Cal Poly’s College of Liberal Arts hosted its fourth 'Inclusion Starts with Me' forum this week. The daylong event featured a series of talks and workshops by faculty, staff and students centered around equity and social justice, part of a broader campaign at the state university in San Luis Obispo to reposition itself as diverse and inclusive.
Thursday’s public talks included discussions on slavery, queer politics, how to be a better ally and unpacking sex and gender. But they aren’t the only discussions about diversity happening on campus.
Dr. Geneva Reynaga-Abiko is the director of counseling services at Cal Poly. She spoke to KCBX News after a diversity and inclusion talk in late 2019.
“We’ve been having conversations about these sorts of things for many, many years,” Reynaga-Abiko said. “[November’s State of Diversity talk was] officially after the CPX survey, but the conversations themselves aren’t new.”
The CPX Survey is a questionnaire submitted to the campus community last year. It was conducted by an outside group the school hired, and the results overwhelmingly showed students, faculty and staff of color feel marginalized and discriminated-against at the school.
The ongoing CPX talks are part of the administration's response to those findings, and to the multiple racist incidents that occured at the school over the past few years.
Adrien Torres is a second year political science major at Cal Poly. He spoke with KCBX News after the November discussion.
“One big [takeaway], which is very simple, is just having respect and learning how to be culturally inclusive and how to understand everyone’s needs and make everyone feel included,” Torres said.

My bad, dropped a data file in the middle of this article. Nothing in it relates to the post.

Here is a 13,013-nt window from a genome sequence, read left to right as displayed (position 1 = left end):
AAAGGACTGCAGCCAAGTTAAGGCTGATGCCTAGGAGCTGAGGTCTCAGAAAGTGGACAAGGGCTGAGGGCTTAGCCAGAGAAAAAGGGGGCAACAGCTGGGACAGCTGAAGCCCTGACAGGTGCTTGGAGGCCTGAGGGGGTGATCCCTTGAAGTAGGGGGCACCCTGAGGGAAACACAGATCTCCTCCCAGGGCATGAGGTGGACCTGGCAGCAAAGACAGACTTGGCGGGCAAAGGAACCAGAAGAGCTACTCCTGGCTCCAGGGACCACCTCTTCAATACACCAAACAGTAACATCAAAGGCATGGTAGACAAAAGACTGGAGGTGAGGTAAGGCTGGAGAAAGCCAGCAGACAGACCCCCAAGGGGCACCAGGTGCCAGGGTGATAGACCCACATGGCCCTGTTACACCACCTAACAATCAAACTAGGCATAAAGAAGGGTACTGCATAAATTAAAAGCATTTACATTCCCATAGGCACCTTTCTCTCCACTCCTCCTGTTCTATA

Torres said he thought the goal of the discussion series was for the administration to come up with a diversity and inclusion plan, but Torres and Abiko said they weren’t sure what the plan was.
“I honestly don’t know,” Reynaga-Abiko said. “I didn’t really hear any next steps from an action perspective. I hear that we are going to have more conversations, but I'm curious about that myself.”
In emails with KCBX News, Cal Poly spokesperson Matt Lazier wrote, “Cal Poly is committed to building a well-rounded, nurturing support system that positively impacts not only academics but also student life; diversity, equity and inclusion; and health and well-being.”
Lazier pointed those curious about Cal Poly’s diversity plan to examine the CPX Milestone’s page, which states that Cal Poly will announce an action plan this summer. And Lazier also said a new $670 annual fee added to out-of-state tuition has helped establish and bolster cultural centers on campus and support financial aid for lower-income students.
Many in the Cal Poly community have expressed hopes that future changes at Cal Poly will impact how the school recruits students from diverse backgrounds, in addition to methods used to hire and retain faculty of color. There are also concerns, especially on student social media accounts, about the school's affordability issues that don't allow everyone to have equal seating at the educational table.
“We really need the more powerful forces to make the kind of systemic change that I think needs to happen,” Reynaga-Abiko said. “Not just at Cal Poly, but around the world.”
Cal Poly has more diversity talks scheduled. There will be events centered around inclusivity for women, unpacking queerness and a discussion about the state of Middle Eastern and Asian Pacific Islander communities on campus. As part of a social justice conference coming up, the school will be hosting political and civil rights activist Angela Davis at the end of this month.